But Y—subtle, cunning, sly, smart, sad, pathetic, vicious, cruel, intelligent, metaphorical, symbolic, and resonating little Y—is a title that understands vision, plotting, character, and wish-fulfillment. Y the Last Issue only fulfills the promise set forth by the 59 issues prior.

Several times this title has brought me to tears, but it is not until the last issue that This Humble Author—yes, even I, Gentle Reader!—found herself mouthing obscenities in Mr. Vaughan’s direction. I did not cry, Friends; I wept. The loss, the rebirth, the discovery, the anguish, the guilt and questioning and triumph and despair of this issue just brought to mind How Books Should Be. This is what A Smart Comic looks like. This is a hero that one can love, and hate, as one always should love and hate one’s heroes.

Or, as Father Reads might say, if Father Reads were comic-book-inclined, this is a comic book for generations.

Alas, indeed, Gentle Reader. Where be his jibes now, you ask? His gambols? His songs and flashes of merriment?

They have gone, escaped into the air, because escape is what Yorick always did best.

Sunday, February 03, 2008

Amy Reads the Week (of February 3rd, 2008)

Yesterday, Mr. Reads and I went out to A Nice Dinner With Friends, and as it often happens while driving, Gentle Reader, talk turned to comics. There has been Great Hubbub in the World about the “new” Captain America, and this led, naturally—in the Reads Household, that is!—to talk of legacies. Mr. Reads told me that apparently Rumor Has It that Batman may follow in Captain America’s footsteps, so to speak.

“Who would you pick as Batman’s replacement, then?” This Humble Author asked Her Darling Husband.

“I’m not sure,” Mr. Reads said. “Probably Dick.”

I would prefer Tim, and said so, although We Reads agree that Tim’s desire to be a grown-up Robin is smarter and Much More Interesting than a desire to be Batman.

“What if Wonder Woman died?” Mr. Reads asked in the hypothetical questioning that We Reads often enjoy during car rides. “Who would you pick for her replacement?”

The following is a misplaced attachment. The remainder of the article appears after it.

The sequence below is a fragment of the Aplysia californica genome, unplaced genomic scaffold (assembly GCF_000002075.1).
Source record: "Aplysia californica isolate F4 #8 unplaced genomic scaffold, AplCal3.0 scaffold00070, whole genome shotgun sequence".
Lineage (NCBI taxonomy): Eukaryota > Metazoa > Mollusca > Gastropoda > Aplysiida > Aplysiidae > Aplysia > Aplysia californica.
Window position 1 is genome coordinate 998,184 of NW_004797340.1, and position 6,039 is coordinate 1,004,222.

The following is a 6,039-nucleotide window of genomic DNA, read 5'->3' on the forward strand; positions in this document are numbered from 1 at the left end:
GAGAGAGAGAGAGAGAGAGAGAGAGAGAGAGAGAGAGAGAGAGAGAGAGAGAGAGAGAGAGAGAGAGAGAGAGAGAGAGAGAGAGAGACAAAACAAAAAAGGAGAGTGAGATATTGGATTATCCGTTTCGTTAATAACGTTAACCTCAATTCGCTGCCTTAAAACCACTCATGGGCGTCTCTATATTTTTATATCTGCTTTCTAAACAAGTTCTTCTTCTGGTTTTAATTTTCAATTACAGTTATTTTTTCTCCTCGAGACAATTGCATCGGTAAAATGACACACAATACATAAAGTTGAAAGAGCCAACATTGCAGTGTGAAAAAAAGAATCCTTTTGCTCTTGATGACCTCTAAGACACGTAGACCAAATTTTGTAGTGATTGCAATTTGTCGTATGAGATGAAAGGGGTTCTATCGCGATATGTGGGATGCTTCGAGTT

I thought about this, Gentle Reader, long and hard. Who would be a suitable replacement for the Amazon Princess? Wonder Girl is, naturally, the Next In Line, but I think Cassie is too young to take on the mantle. Donna? Never. Here is my Secret Confession, Friends: I loathe Donna Troy as a character. I am just Uninterested in her storylines, and find her a Poor Replacement for The Wonder Woman.

“Grace,” I said, after much deliberation. “If Diana were to die, Grace Choi should become Wonder Woman.”

Grace, like Barda, like Diana, is one of the characters that This Humble Author is most fascinated by. There is something about the Amazon, the statuesque, incredibly strong woman that intrigues me. Perhaps—just perhaps, Gentle Reader!—it is because This Humble Author never attained the height she felt herself destined to be. I am, dare I say, completely and utterly average. Too short to be tall, and too tall to be short. In the middle of it all, I never felt comfortable here. I aspired to just shy of six feet. I stopped growing several inches shy.

When I dabble in the more creative arts, I find my heroines, again and again, to be tall. Some are preposterously tall for their time, while others, well, most, hover just around 5’10. My heroes, too, are Rather Tall, and My Most Beloved Hero is an astonishing 6’5. But for Grace, for Barda, and for Diana, we are presented not with the statuesque woman, who is tall and slender as a weed, but rather, with the Amazon. The woman who is tall, and muscled, and very, very strong. Most importantly, when drawn well, these characters are Very Strong Indeed, as their image projects. Wonder Woman is never as fascinating as when she is meaty. Barda is nothing if not muscled. And Grace? As a Bana Amazon, she, too, follows along those lines.

I confess, Gentle Reader, that I have not yet read the latest issue of Gail Simone’s fantastic run on The Amazon Princess, and so thus I confess that I have no review for you today. But I do have it, and am excited to finally (!) have the time to read. So I should run away and do that very thing, no?